In a recent Cell Reports article, a team led by investigators at the San Raffaele Institute in Milan, Italy, shows that endogenous microRNAs, like miR-511-3p, "may operate to establish thresholds for inflammatory cell activation in tumors." In its paper, team says that "miR-511-3p modulates genetic programs of tumor-associated macrophages," and identifies direct targets of the miRNA. "Enhancing miR-511-3p activity in TAMs [tumor-associated macrophages] may represent a therapeutic strategy to reprogram them from a protumoral to an antitumoral phenotype," the authors write.
Elsewhere in Cell Reports, Cold Spring Harbor Laboratory's Adrian Krainer and his colleagues show that "MYC and SRSF1 are significantly coexpressed in lung and breast cancers," and that the former directly targets the latter. The team also reports that "SRSF1 knockdown reduces MYC-mediated transformation," and hence its oncogenic activity.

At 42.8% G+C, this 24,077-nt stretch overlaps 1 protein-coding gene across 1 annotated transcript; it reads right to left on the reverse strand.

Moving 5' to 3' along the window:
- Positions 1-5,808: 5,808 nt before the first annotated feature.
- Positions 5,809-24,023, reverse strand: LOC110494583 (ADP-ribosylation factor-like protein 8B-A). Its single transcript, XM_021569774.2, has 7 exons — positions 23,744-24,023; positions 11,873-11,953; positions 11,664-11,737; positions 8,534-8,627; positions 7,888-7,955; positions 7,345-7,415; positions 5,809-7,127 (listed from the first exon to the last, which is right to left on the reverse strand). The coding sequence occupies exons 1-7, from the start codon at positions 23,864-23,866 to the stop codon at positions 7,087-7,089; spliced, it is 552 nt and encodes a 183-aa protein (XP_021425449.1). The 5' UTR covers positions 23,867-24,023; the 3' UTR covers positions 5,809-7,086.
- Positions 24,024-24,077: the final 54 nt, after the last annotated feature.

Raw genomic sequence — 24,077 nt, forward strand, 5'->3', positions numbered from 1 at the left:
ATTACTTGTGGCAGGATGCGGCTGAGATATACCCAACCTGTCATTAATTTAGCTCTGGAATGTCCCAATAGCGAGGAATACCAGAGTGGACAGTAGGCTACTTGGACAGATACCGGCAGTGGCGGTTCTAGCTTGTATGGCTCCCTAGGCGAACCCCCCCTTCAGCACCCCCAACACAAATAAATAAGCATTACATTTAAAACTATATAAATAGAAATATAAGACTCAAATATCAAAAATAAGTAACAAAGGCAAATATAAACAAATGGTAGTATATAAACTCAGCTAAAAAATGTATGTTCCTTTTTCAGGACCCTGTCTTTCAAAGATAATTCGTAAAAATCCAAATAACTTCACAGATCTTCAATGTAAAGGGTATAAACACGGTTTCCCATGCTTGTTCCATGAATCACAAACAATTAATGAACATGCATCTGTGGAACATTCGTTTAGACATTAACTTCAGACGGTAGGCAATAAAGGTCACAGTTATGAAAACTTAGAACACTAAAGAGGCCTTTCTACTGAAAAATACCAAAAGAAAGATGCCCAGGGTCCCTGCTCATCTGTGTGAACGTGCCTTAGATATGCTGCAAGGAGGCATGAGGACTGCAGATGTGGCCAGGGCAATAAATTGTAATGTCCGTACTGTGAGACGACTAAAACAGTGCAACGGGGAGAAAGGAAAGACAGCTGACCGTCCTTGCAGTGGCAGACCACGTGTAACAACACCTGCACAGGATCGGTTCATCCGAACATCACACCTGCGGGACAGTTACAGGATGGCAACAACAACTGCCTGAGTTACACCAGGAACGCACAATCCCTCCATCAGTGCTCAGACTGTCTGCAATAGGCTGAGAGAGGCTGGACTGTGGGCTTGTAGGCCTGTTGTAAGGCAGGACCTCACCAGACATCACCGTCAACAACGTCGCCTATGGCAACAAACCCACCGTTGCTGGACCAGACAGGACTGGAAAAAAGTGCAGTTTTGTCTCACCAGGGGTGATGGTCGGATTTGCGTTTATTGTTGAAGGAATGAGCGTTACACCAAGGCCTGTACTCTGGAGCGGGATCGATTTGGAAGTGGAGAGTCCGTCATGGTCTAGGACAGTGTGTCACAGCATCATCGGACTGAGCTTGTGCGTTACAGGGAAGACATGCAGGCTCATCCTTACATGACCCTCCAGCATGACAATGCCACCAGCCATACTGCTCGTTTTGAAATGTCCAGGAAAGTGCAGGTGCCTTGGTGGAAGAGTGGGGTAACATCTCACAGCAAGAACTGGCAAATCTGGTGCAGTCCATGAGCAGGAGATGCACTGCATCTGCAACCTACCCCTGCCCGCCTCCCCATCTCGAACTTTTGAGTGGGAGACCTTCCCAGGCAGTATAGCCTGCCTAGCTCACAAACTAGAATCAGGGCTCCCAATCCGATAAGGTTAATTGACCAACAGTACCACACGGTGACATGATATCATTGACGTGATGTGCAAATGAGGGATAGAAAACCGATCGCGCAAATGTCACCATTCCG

Over in Molecular Cell, an international team led by investigators at Spain's University of Córdoba shows that in Arabidopsis, the "DNA phosphatase ZDP removes the blocking 3' phosphate, allowing subsequent DNA polymerization and ligation steps needed to complete the repair reactions" downstream of ROS1. As such, the Córdoba-led team says ZDP functions as part of an active DNA demethylation pathway in the model plant.